ESPE Abstracts (2018) 89 P-P2-216

Incidence and Prevalence of GH Deficiency in the Russian Federation - An Analysis of Two Registries

Maria Vorontsova

Endocrinology Research Centre, Moscow, Russian Federation

Background: GH therapy for GH deficient (GHD) children in Russia is fully state funded as part of the ‘Seven high expenditure diseases’ (7HED) federal program. Thus, it is important to thoroughly understand the disorder, including its epidemiology. In Russia, there are two parallel functioning registries: the official federal medical statistics (OFMS) which provides purely statistical information and the 7HED registry which must contain a patient’s data to make free treatment accessible.

Aim: To determine the prevalence and incidence of GHD in children and adults in Russia.

Materials and methods: Statistical data analyzed: the OFMS and the 7HED registries for the year 2015, the official federal statistics of Russian population (age and gender) for the year 2015. Both medical registries collect data from the whole of the country.

Results: According to OFMS the prevalence of GHD among children is 1:6950. Prevalence of GHD in adults was shown to be 1:37 300. The prevalence of GHD in the whole population is estimated at 1:20 200 people. The 7HED registry shows similar, yet slightly different results: 1:6860 children (difference of 1.2%), 1:46 300 adults (19.4%) and 1:21 900 people (7.7%) in the whole population. According to the 7HED registry out of the 4132 children registered, 1173 were girls and 2959 were boys, which means a girls:boys ratio 1:2,52. The OFMS registry showed a child (age 0–14) to teen (age 15–17) ratio of 1:1,57. The incidence of GHD for children varies between 1:40 800 children per year (OFMS) and 1:48 500 children per year (7HED). In several regions of Russia, the prevalence/incidence of GHD among children turned out to be unusually high (1:1155 in total and 1:7867 per year) or low (1:30 490 in total and no new cases at all in 2015) in comparison to the average. These discrepancies, including the differences between the OFMS and the 7HED registries call for a clinical and organizational audit.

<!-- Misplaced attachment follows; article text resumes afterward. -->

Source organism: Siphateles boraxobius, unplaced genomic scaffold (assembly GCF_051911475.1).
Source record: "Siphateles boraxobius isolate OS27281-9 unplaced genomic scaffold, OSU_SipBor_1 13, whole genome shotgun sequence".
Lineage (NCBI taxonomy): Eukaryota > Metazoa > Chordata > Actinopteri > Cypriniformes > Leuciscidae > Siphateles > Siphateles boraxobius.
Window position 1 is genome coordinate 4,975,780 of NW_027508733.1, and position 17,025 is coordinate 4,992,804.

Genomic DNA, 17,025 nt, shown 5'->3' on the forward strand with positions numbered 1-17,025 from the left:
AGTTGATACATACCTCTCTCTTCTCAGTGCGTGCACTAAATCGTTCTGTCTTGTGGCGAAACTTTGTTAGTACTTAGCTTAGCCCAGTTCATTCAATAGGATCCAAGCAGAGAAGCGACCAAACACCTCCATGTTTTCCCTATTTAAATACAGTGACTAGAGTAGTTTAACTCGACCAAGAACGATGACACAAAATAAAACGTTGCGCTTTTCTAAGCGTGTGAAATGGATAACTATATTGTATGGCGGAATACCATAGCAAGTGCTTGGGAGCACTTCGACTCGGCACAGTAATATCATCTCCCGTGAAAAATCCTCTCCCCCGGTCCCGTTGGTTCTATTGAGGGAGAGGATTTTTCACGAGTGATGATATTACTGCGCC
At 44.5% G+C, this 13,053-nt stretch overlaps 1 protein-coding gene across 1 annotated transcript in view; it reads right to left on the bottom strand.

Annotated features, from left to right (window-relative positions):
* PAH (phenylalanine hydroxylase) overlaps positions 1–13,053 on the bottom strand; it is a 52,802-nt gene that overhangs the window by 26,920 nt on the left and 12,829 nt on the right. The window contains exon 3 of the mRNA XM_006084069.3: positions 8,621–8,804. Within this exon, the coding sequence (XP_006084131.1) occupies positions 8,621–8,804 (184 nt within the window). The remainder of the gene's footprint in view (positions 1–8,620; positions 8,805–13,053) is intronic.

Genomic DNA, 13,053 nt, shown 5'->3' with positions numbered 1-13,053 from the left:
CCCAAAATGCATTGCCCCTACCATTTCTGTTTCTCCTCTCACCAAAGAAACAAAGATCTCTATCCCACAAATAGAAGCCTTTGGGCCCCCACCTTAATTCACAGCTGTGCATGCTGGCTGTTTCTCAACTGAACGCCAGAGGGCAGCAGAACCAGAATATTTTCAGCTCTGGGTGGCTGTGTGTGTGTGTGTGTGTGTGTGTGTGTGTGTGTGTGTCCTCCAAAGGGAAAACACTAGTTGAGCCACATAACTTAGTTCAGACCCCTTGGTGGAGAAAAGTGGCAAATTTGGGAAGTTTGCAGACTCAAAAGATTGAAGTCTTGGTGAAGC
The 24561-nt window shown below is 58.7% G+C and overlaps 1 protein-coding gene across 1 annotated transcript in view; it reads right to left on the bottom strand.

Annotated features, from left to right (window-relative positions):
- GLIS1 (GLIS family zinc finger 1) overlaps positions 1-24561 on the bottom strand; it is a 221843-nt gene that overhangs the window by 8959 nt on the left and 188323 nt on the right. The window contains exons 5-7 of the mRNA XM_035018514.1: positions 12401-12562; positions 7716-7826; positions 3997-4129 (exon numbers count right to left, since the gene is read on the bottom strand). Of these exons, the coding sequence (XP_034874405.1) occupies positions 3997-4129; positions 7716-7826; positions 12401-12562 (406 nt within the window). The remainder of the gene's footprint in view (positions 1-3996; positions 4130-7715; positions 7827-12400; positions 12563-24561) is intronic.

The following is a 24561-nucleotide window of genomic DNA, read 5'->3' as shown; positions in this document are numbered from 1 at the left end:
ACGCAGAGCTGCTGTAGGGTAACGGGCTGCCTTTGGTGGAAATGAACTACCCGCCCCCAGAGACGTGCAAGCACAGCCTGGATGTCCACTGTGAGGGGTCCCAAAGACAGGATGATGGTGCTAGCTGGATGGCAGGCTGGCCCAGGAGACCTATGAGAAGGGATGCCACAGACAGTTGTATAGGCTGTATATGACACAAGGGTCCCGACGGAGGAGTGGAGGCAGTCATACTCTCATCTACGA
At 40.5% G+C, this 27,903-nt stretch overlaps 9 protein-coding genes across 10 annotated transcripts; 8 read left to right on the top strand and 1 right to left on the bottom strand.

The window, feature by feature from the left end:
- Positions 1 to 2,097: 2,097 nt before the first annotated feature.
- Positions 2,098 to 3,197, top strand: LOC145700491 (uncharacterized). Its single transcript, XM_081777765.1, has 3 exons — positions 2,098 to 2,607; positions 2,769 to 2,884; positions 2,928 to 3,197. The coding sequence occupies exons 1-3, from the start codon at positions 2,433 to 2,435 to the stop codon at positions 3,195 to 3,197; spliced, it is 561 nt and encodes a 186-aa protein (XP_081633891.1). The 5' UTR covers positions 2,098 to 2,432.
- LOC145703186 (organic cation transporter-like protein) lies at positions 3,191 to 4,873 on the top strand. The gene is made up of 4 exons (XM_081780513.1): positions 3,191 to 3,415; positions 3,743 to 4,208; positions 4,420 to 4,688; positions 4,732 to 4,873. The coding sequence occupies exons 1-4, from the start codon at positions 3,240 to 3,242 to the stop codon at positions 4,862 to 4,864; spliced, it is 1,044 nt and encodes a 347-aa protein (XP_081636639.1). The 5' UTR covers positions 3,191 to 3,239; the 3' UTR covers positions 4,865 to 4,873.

Conclusion: Considering how dependent GH therapy outcome is on a timely diagnosis our suggestion was to widen the functional ability of the 7HED registry by adding clinical data, which would allow for a transformation of the registry into a fully functional tool for GHD patients monitoring and therapy quality control.

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